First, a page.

Lawyer Regulation


All Arizona attorneys must follow the Rules of Professional Conduct, the ethical code established by the Arizona Supreme Court, and the State Bar Trust Account Guidelines, which define a lawyer's duty to safeguard client funds and appropriately manage a trust account. The rules and guidelines are contained in Rules 41, 42 and 43 of the Arizona Rules of the Supreme Court and can be found in Volume 17A of the Arizona Revised Statutes and the Supreme Court website.

The Office of Lawyer Regulation is responsible for investigating and prosecuting charges  of unethical  conduct on the part of Arizona attorneys.  Anyone may file a complaint with the State Bar. Staff Bar counsel reviews all charges to determine whether an investigation should be conducted. In some cases, staff Bar counsel refers the matter to another State Bar program, such as Fee Arbitration.  The State Bar uses mediation for resolving some disputes between lawyers and clients.

Contact: Chief Bar Counsel, 602.340.7386


The Attorney /Consumer Assistance Program  (A/CAP) serves as  the  intake and prescreening  functions  of  the  State  Bar's Lawyer Regulation Office. A/CAP allows concerned individuals
- attorneys  and consumers  - to speak with an attorney who is trained in dispute resolution and interpersonal communication, and who also is knowledgeable in the Arizona disciplinary process.
A/ CAP attorneys listen,  gather information, inform, and, as appropriate, attempt to resolve  concerns  brought to their attention.  When appropriate, they attempt to rebuild the trust between  the complainant  - perhaps  a client or opposing attorney  - and  the attorney about whom the inquiry is made. Serious complaints are referred to Bar counsel for investigation.

Contact: A/CAP Hotline, 602.340.7280


Screening is the process  of reviewing  a disciplinary "charge," which is any allegation or other information alleging misconduct or  incapacity.  Designated staff Bar counsel reviews each charge. If it is determined that matter should be investigated, a screening file is opened and the respondent lawyer is asked to file a response. Once bar counsel have sufficient information to recommend how a charge should  be resolved, they prepare  an investigative report of the file. The report and recommendation are submitted to the Attorney Discipline Probable Cause Committee ("Committee"), along with any response from the respondent or the complainant who decides whether there is enough evidence to continue on to formal proceedings or whether another course of action  is appropriate. Recommendations to  the  Committee may include: diversion, probation, restitution, admonition, costs, probable cause to file a complaint, probable cause to file a disability petition, or stay. Formal proceedings in discipline or disability cases commence after the Committee issues a probable cause order. The State Bar prepares a complaint and represents the State Bar in the formal disciplinary  proceedings.  Formal proceedings begin when bar counsel files a complaint with the Disciplinary Clerk.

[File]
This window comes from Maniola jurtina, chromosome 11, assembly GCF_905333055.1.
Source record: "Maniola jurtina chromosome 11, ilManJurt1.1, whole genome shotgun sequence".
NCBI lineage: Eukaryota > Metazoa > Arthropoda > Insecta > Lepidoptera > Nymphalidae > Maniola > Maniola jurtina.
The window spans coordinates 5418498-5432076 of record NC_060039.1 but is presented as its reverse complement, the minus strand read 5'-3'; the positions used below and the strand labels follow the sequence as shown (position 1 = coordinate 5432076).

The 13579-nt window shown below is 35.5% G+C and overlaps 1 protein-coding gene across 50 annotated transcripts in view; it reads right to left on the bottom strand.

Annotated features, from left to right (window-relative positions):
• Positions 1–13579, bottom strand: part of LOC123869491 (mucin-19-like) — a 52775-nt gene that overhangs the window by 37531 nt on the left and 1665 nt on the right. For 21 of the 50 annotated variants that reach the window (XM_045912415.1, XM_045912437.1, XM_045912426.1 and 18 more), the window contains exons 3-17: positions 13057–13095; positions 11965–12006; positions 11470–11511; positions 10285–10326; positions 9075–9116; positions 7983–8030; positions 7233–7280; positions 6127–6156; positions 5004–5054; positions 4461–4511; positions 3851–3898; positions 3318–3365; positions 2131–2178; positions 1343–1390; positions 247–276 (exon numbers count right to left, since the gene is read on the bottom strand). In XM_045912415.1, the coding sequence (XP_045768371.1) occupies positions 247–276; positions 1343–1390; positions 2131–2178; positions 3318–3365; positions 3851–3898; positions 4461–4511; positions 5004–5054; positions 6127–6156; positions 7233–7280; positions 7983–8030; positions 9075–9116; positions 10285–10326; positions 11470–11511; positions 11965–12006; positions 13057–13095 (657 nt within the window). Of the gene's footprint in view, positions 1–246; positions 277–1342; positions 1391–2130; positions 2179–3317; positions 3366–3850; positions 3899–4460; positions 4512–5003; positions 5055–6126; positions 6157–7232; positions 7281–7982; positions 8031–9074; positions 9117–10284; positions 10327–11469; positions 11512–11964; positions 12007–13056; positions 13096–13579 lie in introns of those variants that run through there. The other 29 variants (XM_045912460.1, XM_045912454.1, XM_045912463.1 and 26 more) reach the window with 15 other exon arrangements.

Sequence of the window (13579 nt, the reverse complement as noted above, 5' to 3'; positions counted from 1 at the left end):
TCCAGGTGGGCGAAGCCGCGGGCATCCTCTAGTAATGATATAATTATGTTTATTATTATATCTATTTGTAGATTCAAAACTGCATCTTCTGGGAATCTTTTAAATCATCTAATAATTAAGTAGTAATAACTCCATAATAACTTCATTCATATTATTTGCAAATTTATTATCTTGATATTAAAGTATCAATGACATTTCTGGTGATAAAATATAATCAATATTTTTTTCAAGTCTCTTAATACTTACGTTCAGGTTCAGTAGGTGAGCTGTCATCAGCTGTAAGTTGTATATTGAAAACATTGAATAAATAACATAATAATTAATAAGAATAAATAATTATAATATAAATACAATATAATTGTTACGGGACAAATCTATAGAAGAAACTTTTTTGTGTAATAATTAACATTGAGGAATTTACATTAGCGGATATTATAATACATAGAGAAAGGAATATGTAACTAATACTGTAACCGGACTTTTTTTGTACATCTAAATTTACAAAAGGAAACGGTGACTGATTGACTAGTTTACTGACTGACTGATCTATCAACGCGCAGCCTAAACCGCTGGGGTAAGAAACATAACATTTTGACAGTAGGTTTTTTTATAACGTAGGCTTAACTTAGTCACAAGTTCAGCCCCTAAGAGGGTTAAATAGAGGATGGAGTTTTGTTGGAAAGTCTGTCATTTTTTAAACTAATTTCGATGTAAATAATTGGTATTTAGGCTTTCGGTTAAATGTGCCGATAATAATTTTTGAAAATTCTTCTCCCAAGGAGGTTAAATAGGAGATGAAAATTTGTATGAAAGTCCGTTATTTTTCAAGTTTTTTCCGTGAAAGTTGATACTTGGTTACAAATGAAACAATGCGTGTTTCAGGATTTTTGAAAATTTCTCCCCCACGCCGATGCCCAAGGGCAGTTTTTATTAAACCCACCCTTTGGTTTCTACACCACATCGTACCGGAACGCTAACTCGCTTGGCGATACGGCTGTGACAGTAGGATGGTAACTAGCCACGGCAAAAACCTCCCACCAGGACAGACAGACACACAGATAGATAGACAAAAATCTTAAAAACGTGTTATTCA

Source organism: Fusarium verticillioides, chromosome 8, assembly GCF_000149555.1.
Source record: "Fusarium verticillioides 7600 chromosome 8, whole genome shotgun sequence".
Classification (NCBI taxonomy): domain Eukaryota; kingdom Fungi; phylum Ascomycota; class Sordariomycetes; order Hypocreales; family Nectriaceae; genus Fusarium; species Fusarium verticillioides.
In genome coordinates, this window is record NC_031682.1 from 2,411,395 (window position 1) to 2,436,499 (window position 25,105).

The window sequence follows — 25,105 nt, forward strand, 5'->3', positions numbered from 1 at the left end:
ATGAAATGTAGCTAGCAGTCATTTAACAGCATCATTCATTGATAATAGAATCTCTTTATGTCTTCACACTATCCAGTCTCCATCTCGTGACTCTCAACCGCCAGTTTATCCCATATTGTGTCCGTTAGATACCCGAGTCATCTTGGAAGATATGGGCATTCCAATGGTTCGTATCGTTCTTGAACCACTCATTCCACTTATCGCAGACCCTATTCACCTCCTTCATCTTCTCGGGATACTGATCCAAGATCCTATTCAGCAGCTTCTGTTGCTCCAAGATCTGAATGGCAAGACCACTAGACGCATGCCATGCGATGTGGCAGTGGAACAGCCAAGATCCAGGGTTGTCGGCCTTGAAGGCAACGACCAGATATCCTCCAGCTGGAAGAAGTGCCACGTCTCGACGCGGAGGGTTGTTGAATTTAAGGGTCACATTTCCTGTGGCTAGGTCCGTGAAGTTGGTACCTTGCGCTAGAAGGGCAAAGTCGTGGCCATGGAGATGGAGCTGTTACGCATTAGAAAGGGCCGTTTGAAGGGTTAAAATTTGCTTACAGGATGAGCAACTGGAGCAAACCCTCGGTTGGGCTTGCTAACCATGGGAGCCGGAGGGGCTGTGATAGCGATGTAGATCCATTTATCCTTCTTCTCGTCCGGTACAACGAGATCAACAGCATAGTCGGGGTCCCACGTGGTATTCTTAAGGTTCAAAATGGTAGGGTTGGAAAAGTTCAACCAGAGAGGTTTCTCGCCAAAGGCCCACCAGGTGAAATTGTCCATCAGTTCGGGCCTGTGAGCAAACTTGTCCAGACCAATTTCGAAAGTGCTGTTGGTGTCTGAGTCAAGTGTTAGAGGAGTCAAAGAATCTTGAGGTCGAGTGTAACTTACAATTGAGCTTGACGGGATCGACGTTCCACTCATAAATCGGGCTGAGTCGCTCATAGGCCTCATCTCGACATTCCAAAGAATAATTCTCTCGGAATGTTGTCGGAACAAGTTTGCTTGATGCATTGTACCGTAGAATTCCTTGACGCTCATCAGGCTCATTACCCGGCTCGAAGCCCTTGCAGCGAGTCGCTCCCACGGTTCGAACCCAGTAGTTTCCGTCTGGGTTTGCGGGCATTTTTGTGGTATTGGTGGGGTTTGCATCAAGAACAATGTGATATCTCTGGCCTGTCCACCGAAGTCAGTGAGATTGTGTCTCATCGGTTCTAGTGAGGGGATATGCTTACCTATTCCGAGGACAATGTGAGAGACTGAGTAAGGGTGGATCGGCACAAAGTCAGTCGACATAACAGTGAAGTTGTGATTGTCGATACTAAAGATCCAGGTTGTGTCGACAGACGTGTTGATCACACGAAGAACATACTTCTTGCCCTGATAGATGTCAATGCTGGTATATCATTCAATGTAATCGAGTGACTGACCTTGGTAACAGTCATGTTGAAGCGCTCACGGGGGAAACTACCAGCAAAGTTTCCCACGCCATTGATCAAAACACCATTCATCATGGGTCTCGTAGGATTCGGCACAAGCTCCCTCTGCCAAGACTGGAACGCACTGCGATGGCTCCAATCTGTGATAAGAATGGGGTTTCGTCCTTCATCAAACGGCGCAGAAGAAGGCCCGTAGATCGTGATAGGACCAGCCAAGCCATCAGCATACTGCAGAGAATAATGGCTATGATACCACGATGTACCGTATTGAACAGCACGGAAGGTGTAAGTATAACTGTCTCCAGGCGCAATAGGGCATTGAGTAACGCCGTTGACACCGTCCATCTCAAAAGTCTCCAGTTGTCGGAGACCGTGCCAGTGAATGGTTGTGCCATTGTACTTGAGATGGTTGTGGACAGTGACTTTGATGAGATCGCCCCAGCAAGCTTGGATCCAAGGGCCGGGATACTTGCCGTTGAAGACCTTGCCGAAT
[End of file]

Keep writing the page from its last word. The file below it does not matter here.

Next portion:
After the Respondent's answer is filed, the matter is set for a settlement conference and a hearing.   Mandatory settlement conferences are held before a hearing.  Bar counsel and respondents often  enter into consent agreements to settle a matter without a hearing.

If no agreement is reached, a contested hearing is held before a hearing  panel which includes the Presiding Disciplinary Judge, a lawyer member and a public member. Following a hearing, a written  report containing findings of fact, conclusions of law and an order regarding sanction is filed and is final subject to the  parties'  right to appeal. The hearing panel can dismiss the charges, order  diversion, admonition, probation, costs and expenses, reprimand, suspension, or disbarment. Either  party may appeal the hearing panel's order to the Supreme Court.

Either party may appeal the hearing panel's order by filing with the disciplinary  clerk a notice of appeal.   The Court may, in its discretion, schedule oral argument.  The Court may dismiss the complaint, order diversion, admonition, probation, costs and expenses, reprimand, suspension, or disbarment.

More information about formal disciplinary proceedings can be obtained from  the  State Bar website,  and  the Disciplinary Clerk's section of the Supreme Court website. Contact: Sandra  Montoya, 602.340.7353 or


Minor acts of ethical misconduct  may be resolved through Arizona's award-winning diversion  program, which received national recognition from the American Bar Association. An attorney may be offered diversion, based upon the Diversion Guidelines.

Diversion may include  help from the Law Office Management Assistance Program, the Member Assistance Program, ethics programs or other State Bar programs, such as Continuing Legal Education.